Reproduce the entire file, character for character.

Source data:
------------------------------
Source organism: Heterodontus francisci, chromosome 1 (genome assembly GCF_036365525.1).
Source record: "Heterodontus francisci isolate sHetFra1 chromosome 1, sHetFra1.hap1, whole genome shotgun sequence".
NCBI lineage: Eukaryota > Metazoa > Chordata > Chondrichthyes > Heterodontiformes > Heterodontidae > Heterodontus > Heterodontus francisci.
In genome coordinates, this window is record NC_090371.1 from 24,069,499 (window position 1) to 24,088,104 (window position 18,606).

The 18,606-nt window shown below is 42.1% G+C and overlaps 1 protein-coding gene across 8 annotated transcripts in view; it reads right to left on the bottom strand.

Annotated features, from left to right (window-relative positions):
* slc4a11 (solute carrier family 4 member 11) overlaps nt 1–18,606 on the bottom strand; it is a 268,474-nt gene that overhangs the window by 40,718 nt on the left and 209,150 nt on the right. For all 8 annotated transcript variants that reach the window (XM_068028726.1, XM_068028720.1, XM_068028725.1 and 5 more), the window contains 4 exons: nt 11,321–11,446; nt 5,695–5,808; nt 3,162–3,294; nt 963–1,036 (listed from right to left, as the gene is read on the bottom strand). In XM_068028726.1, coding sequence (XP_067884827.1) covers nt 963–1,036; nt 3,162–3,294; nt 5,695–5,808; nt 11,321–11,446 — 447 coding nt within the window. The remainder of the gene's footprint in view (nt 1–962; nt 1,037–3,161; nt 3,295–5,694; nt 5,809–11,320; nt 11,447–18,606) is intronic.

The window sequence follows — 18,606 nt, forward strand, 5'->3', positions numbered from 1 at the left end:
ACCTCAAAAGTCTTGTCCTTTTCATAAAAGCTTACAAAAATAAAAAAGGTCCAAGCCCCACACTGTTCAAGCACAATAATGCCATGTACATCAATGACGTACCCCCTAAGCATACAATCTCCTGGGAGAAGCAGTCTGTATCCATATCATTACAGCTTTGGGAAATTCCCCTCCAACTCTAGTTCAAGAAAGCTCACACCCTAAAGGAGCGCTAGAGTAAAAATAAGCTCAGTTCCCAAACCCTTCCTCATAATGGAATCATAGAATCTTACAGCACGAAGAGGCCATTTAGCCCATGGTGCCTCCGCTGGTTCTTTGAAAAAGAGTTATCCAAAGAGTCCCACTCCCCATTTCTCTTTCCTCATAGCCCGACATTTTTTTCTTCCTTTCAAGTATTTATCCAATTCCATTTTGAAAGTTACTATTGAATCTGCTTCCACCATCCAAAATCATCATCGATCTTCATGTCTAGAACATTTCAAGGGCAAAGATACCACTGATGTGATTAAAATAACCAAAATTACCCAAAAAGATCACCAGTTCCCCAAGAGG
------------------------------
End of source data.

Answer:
Source organism: Heterodontus francisci, chromosome 1 (genome assembly GCF_036365525.1).
Source record: "Heterodontus francisci isolate sHetFra1 chromosome 1, sHetFra1.hap1, whole genome shotgun sequence".
NCBI lineage: Eukaryota > Metazoa > Chordata > Chondrichthyes > Heterodontiformes > Heterodontidae > Heterodontus > Heterodontus francisci.
In genome coordinates, this window is record NC_090371.1 from 24,069,499 (window position 1) to 24,088,104 (window position 18,606).

The 18,606-nt window shown below is 42.1% G+C and overlaps 1 protein-coding gene across 8 annotated transcripts in view; it reads right to left on the bottom strand.

Annotated features, from left to right (window-relative positions):
* slc4a11 (solute carrier family 4 member 11) overlaps nt 1–18,606 on the bottom strand; it is a 268,474-nt gene that overhangs the window by 40,718 nt on the left and 209,150 nt on the right. For all 8 annotated transcript variants that reach the window (XM_068028726.1, XM_068028720.1, XM_068028725.1 and 5 more), the window contains 4 exons: nt 11,321–11,446; nt 5,695–5,808; nt 3,162–3,294; nt 963–1,036 (listed from right to left, as the gene is read on the bottom strand). In XM_068028726.1, coding sequence (XP_067884827.1) covers nt 963–1,036; nt 3,162–3,294; nt 5,695–5,808; nt 11,321–11,446 — 447 coding nt within the window. The remainder of the gene's footprint in view (nt 1–962; nt 1,037–3,161; nt 3,295–5,694; nt 5,809–11,320; nt 11,447–18,606) is intronic.

The window sequence follows — 18,606 nt, forward strand, 5'->3', positions numbered from 1 at the left end:
ACCTCAAAAGTCTTGTCCTTTTCATAAAAGCTTACAAAAATAAAAAAGGTCCAAGCCCCACACTGTTCAAGCACAATAATGCCATGTACATCAATGACGTACCCCCTAAGCATACAATCTCCTGGGAGAAGCAGTCTGTATCCATATCATTACAGCTTTGGGAAATTCCCCTCCAACTCTAGTTCAAGAAAGCTCACACCCTAAAGGAGCGCTAGAGTAAAAATAAGCTCAGTTCCCAAACCCTTCCTCATAATGGAATCATAGAATCTTACAGCACGAAGAGGCCATTTAGCCCATGGTGCCTCCGCTGGTTCTTTGAAAAAGAGTTATCCAAAGAGTCCCACTCCCCATTTCTCTTTCCTCATAGCCCGACATTTTTTTCTTCCTTTCAAGTATTTATCCAATTCCATTTTGAAAGTTACTATTGAATCTGCTTCCACCATCCAAAATCATCATCGATCTTCATGTCTAGAACATTTCAAGGGCAAAGATACCACTGATGTGATTAAAATAACCAAAATTACCCAAAAAGATCACCAGTTCCCCAAGAGG